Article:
What is the National Environmental Policy Act?
The National Environmental Policy Act (NEPA) was signed into law on January 1, 1970. NEPA requires federal agencies to assess the environmental effects of their proposed actions prior to making decisions. The range of actions covered by NEPA is broad and includes:
- making decisions on permit applications,
- adopting federal land management actions, and
- constructing highways and other publicly-owned facilities.
Using the NEPA process, agencies evaluate the environmental and related social and economic effects of their proposed actions. Agencies also provide opportunities for public review and comment on those evaluations.
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What does NEPA require?
Title I of NEPA contains a Declaration of National Environmental Policy. This policy requires the federal government to use all practicable means to create and maintain conditions under which man and nature can exist in productive harmony.
Section 102 in Title I of the Act requires federal agencies to incorporate environmental considerations in their planning and decision-making through a systematic interdisciplinary approach. Specifically, all federal agencies are to prepare detailed statements assessing the environmental impact of and alternatives to major federal actions significantly affecting the environment. These statements are commonly referred to as Environmental Impact Statements (EIS) and Environmental Assessments (EA).
Title II of NEPA established the President's Council on Environmental Quality (CEQ) to oversee NEPA implementation. The duties of CEQ include:
- Ensuring that federal agencies meet their obligations under NEPA
- Overseeing federal agency implementation of the environmental impact assessment process
- Issuing regulations and other guidance to federal agencies regarding NEPA compliance.
Learn more about the National Environmental Policy Act.
In 1978, CEQ issued regulations (40 CFR Parts 1500-1508) to implement NEPA. These regulations are binding on all federal agencies. The regulations address the procedural provisions of NEPA and the administration of the NEPA process, including the preparation of environmental impact statements. In addition to the CEQ NEPA regulations, CEQ has issued a variety of guidance documents on the implementation of NEPA.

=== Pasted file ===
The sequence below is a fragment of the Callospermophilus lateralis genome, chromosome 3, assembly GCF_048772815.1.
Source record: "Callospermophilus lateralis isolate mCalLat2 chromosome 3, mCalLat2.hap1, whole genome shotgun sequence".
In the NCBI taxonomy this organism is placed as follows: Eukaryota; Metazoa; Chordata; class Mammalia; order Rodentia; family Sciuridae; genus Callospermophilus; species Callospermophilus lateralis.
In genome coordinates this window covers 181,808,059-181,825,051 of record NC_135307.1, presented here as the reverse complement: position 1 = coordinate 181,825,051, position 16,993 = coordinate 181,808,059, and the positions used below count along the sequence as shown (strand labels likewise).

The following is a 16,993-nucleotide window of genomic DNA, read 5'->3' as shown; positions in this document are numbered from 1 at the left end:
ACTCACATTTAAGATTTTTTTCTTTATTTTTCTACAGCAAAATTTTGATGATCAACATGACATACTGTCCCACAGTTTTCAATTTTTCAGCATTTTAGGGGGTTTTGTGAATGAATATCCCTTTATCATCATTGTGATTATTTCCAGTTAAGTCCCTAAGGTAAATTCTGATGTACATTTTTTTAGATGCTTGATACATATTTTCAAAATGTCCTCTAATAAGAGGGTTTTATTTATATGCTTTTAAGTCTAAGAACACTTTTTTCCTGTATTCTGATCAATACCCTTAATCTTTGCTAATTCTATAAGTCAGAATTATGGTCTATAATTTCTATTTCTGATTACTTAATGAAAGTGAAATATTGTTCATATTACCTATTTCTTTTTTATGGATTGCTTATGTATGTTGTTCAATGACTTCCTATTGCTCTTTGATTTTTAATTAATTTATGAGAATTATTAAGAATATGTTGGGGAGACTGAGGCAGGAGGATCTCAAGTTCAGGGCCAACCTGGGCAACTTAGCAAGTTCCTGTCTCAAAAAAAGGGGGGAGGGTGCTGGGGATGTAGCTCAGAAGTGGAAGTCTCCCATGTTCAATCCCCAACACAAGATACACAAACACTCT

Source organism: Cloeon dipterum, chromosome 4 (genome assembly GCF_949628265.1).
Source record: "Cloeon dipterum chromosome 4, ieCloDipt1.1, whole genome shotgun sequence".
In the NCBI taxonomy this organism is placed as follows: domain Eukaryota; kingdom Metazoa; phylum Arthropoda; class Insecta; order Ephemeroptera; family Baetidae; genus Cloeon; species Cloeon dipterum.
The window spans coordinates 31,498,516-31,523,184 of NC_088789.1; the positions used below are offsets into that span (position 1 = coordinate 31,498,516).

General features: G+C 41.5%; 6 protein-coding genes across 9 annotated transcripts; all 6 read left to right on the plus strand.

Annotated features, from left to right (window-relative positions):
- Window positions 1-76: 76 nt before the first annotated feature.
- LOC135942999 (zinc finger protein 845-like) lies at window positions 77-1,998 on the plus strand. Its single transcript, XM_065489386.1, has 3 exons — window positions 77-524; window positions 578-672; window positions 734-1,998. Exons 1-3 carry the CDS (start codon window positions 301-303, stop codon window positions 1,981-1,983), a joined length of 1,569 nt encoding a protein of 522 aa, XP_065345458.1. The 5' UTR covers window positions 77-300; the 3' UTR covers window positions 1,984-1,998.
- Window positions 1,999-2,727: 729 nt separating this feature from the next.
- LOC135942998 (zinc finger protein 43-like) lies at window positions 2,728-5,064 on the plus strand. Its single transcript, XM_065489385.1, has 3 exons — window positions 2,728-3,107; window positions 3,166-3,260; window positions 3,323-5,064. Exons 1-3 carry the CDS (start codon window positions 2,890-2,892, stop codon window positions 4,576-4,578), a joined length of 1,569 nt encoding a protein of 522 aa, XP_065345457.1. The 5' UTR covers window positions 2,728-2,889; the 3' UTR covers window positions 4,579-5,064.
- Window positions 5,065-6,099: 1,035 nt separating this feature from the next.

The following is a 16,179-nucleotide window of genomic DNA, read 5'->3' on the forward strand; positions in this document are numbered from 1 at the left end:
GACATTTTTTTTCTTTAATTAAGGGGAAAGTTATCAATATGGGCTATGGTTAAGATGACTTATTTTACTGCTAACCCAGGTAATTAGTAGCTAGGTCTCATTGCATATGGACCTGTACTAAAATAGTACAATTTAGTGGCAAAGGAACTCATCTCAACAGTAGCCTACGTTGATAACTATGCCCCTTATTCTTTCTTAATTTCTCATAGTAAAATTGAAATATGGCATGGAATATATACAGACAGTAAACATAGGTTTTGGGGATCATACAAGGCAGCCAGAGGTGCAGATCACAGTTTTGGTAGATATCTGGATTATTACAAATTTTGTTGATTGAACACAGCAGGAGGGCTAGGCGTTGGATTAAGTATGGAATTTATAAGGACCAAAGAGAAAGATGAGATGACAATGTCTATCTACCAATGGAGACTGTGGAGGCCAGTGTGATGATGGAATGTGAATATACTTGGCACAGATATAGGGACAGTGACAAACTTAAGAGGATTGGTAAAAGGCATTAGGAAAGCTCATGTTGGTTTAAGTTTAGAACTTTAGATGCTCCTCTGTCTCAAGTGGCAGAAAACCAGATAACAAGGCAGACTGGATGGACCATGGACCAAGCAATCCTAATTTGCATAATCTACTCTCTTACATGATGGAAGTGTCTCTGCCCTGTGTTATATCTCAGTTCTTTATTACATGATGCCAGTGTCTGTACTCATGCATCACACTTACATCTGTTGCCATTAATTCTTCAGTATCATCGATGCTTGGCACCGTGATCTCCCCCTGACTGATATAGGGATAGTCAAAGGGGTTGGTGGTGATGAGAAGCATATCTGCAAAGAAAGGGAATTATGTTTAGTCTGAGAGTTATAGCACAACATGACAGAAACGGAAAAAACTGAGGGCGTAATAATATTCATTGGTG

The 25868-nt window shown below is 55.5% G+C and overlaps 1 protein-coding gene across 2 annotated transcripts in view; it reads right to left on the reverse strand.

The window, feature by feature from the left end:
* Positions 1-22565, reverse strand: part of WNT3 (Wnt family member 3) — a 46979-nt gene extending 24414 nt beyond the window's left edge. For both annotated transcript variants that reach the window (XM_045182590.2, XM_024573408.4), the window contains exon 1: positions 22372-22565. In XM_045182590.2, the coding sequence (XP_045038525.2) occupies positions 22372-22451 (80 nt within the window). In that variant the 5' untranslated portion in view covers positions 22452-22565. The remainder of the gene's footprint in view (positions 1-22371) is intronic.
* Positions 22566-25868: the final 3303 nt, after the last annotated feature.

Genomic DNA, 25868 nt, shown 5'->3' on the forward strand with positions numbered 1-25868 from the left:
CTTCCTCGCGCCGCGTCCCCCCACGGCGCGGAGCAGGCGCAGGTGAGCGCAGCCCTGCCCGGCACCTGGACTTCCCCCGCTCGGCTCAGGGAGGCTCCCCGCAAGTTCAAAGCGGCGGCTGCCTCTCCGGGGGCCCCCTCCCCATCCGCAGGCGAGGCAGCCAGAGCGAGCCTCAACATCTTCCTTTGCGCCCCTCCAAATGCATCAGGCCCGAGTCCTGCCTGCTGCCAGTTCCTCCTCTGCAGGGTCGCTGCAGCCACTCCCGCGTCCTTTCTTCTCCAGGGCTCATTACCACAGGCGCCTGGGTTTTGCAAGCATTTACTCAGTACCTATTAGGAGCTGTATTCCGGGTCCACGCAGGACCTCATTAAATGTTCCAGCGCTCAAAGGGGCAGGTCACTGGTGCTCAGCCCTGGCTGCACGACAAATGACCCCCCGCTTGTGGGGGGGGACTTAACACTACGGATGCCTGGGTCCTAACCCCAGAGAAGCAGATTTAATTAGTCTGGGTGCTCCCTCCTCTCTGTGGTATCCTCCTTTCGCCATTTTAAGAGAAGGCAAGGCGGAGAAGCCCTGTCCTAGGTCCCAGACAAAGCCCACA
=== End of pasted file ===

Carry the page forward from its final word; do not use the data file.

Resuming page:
Many federal agencies have also developed their own NEPA procedures that supplement the CEQ NEPA regulations. These NEPA procedures vary from agency to agency since they are tailored for the specific mission and activities of the agency. Find NEPA procedures for specific federal agencies.
The role of a federal agency in the NEPA process depends on the agency's expertise and relationship to the proposed action. The agency carrying out the federal action is responsible for complying with the requirements of NEPA. In some cases, there may be more than one federal agency involved in the proposed action. In this situation, a lead agency is designated to supervise the preparation of the environmental analysis. Federal agencies, together with state, tribal or local agencies, may act as joint lead agencies.
A federal, state, tribal or local agency having special expertise with respect to an environmental issue or jurisdiction by law may be a cooperating agency. A cooperating agency has the responsibility to:
- assist the lead agency by participating in the NEPA process at the earliest possible time
- participate in the scoping process
- develop information and prepare environmental analysis that the agency has special expertise in
- make staff support available
Referrals to CEQ
In addition, a federal agency may refer to CEQ interagency disagreements concerning proposed federal actions that might cause unsatisfactory environmental effects. CEQ's role, when it accepts a referral, is generally to develop findings and recommendations, consistent with the policy goals of Section 101 of NEPA. The referral process consists of certain steps and is carried out within a specified period. Learn more about CEQ's referral process (PDF) (4 pp, 40 K, About PDF).